16 April 2011
Friday afternoon witnessed a large Coptic demonstration moving from the Cairo district of Shubra—known to have a large Coptic population—to Tahrir Square.
The demonstration was held to mark 40 days since the death of eight young men from the garbage collector district of Muqattam, who lost their lives some six weeks ago. They had been part of a large Coptic protest against the injustice inflicted on the Copts of the village of Sole, some 30km south of Cairo, whose church had been torched and demolished by Muslim extremists. Instead of bringing the culprits to justice, the authorities asked the Copts of the Sole to give up on their church and build another outside the village. This outraged the Copts nationwide who countered with large protests. In response, the Sole church was rebuilt by the armed forces and handed over to the Sole congregation last Wednesday.
The Friday demonstrators, whose numbers exceeded 10,000, were mainly Copts but were later joined by Muslims who support the cause of national unity and equal citizenship rights for all Egyptians.
The demonstration began at Dawaran Shubra headed by a pyramid-shaped memorial carrying the photographs of the martyrs. Following came a procession formed of the drummer and trumpeter boy scouts of the Church of the Holy Virgin at Ezbet al-Nakhl and by the members of the church choir dressed in the tricolor of Egypt’s flag: red, white and black.
Heading the demonstrators were several Coptic activists including Michael Meunier, Amir Ramzy, Fr Mittias Nasr and Fr Filopatir Gamil, as well as members of the Maspero Youth Movement. The movement was born out of the Coptic large protests held last March in front of the Radio and TV building in Maspero, Cairo, against the Sole incident injustice.
In Tahrir, the demonstration reached its destination and the Egyptian national anthem was played, followed by a rendition of “Lord, bless my country” by the choir.
The Muslim demonstrators held the Cross and the Qur’an, and insisted all Egyptians were equal and held the same rights and duties.
Fr Mittias and Fr Filopatir gave speeches in which they commemorated the martyrs, then reminded that several of the Coptic demands presented at Maspero to the ruling Military Council remain unanswered.
Even though the Sole church had been rebuilt, Fr Mittias said, the culprits have not been caught, let alone brought to justice.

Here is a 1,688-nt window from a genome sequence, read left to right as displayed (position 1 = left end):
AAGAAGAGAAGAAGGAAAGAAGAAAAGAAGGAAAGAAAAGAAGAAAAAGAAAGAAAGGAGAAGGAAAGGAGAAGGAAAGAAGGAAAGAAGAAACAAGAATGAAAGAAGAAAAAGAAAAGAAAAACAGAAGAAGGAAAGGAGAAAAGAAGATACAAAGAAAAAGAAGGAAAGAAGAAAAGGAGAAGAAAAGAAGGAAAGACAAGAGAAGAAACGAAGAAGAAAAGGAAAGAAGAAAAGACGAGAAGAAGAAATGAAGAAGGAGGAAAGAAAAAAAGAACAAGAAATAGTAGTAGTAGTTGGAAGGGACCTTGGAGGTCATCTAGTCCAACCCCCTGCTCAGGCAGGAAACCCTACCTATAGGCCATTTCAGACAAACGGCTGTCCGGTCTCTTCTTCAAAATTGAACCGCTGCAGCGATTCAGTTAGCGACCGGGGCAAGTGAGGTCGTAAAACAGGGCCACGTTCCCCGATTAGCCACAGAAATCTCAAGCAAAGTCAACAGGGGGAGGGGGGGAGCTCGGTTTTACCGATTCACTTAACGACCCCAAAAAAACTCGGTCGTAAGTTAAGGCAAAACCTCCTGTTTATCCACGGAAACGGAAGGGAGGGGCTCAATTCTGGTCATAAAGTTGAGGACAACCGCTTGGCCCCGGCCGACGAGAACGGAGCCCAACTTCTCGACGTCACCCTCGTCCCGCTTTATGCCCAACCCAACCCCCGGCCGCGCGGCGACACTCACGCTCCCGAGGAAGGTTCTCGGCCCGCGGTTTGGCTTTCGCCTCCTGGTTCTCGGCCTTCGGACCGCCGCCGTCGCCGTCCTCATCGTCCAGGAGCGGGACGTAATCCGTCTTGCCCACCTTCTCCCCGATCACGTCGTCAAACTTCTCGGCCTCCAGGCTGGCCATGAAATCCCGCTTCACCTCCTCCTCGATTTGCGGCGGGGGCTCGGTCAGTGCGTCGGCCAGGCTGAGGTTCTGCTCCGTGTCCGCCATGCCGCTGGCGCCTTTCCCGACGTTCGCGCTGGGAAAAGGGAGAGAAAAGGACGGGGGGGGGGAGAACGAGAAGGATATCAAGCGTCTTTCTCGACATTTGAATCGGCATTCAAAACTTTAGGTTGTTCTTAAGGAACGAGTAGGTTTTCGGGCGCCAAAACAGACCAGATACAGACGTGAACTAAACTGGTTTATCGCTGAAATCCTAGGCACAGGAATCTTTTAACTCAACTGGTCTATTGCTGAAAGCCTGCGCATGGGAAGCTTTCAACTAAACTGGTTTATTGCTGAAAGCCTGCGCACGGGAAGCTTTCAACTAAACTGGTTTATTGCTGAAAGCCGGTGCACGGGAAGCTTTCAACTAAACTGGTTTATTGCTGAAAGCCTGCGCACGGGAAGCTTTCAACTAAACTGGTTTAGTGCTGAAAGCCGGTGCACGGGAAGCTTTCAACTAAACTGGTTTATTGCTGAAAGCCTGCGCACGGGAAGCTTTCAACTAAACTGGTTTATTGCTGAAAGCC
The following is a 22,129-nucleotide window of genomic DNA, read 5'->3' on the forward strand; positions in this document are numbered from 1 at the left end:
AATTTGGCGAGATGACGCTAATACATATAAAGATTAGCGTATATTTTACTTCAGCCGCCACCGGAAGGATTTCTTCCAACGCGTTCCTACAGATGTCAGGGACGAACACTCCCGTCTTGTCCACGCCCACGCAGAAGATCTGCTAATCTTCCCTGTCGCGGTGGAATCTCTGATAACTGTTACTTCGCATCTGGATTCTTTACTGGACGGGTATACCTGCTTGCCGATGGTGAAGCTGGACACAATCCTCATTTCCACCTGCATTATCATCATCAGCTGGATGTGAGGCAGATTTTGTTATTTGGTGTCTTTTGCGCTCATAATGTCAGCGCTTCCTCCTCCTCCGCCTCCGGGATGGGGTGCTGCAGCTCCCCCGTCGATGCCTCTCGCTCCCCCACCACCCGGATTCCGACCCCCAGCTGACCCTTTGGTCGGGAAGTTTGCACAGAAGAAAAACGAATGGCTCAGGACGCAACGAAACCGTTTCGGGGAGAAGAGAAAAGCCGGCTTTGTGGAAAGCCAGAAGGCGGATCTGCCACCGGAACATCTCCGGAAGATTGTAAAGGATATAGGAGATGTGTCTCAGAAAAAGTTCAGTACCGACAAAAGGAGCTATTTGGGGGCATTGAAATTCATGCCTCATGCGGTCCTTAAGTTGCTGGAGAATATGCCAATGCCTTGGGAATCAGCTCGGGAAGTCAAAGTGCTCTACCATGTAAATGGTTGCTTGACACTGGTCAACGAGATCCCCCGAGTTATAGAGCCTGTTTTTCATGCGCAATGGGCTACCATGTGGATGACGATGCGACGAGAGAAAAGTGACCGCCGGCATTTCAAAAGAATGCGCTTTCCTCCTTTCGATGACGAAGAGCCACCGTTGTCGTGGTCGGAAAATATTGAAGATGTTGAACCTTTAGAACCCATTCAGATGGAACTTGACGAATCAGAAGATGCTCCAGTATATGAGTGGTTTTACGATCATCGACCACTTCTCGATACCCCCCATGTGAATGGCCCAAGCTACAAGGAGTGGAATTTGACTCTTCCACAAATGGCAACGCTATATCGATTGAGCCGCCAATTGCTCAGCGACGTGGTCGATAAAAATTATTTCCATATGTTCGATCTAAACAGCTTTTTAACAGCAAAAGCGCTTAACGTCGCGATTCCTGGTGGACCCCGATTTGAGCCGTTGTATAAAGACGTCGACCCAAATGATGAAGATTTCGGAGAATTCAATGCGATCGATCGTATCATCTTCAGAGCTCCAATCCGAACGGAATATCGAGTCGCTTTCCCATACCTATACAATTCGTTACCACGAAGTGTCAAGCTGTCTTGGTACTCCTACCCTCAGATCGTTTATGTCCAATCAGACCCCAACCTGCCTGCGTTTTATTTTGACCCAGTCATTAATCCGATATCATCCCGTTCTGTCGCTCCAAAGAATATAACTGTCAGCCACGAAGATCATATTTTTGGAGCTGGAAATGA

The dilemma of the Maghagha bishopric church remains unresolved. Maghagha Copts had in 2009 been asked by the then Minya governor Ahmed Diaa’ Eddin to demolish their old church as a precondition to build a new one they badly needed due to the growing congregation. The Copts pulled down their old church in March 2010 but, until today, they have been denied permission to build a new one in its stead.
Fr Mittias drew attention at the several churches and Coptic community centres closed down by the previous security apparatus and awaiting permits to reopen. He also reminded that the Maspero protestors had called for the release of Tassoni (Sister) Mariam Ragheb who is serving time in prison on charges connected to facilitating the adoption of Christian babies by Egyptian-American couples. Adoption is banned in Islam, but allowed in Christianity.
The Copts of the Minya village of Badraman were also there, vocally presenting their case. They had been forced to flee their village from the face of a strongman, commonly given the dreadful name of Holako, who terrorised them, exacting tribute money in exchange for their safety—up to a point. Those who would not pay, or continue to pay, tribute were attacked, beaten up, robbed, their women raped before their eyes as they were tied up with ropes, their homes and shops plundered, and their fields and cattle burned. The Badramanis came to Cairo to demand protection by the security authorities and the armed forces but, even though one raid was conducted against the strongman and a few of his men were caught, nothing further was done. The result was that he retaliated with a vengeance against the village Copts. They are again in Cairo defending their case but, so far, their pleas have fallen on deaf ears.
Fr Filopateer reminded of the many Coptic young women who had ‘disappeared’ since the security lapse on 29 January. Nothing is so far known about any of these women.
During the speech of Fr Mittias, the azaan, the call for Muslim prayers—it was time for the evening prayers then—was heard through the microphone of the nearby Omar Makram mosque. Fr Mittias halted his speech until the Muslim prayers were over. His move was applauded as a gesture of understanding and tolerance.
The demonstrators repeated their demand for the formation of a national council for citizenship rights to tackle complaints and cases of citizenship rights violations. They also stressed their call for a civil, democratic State.
Following a final prayer for Egypt, the demonstrators left in peace.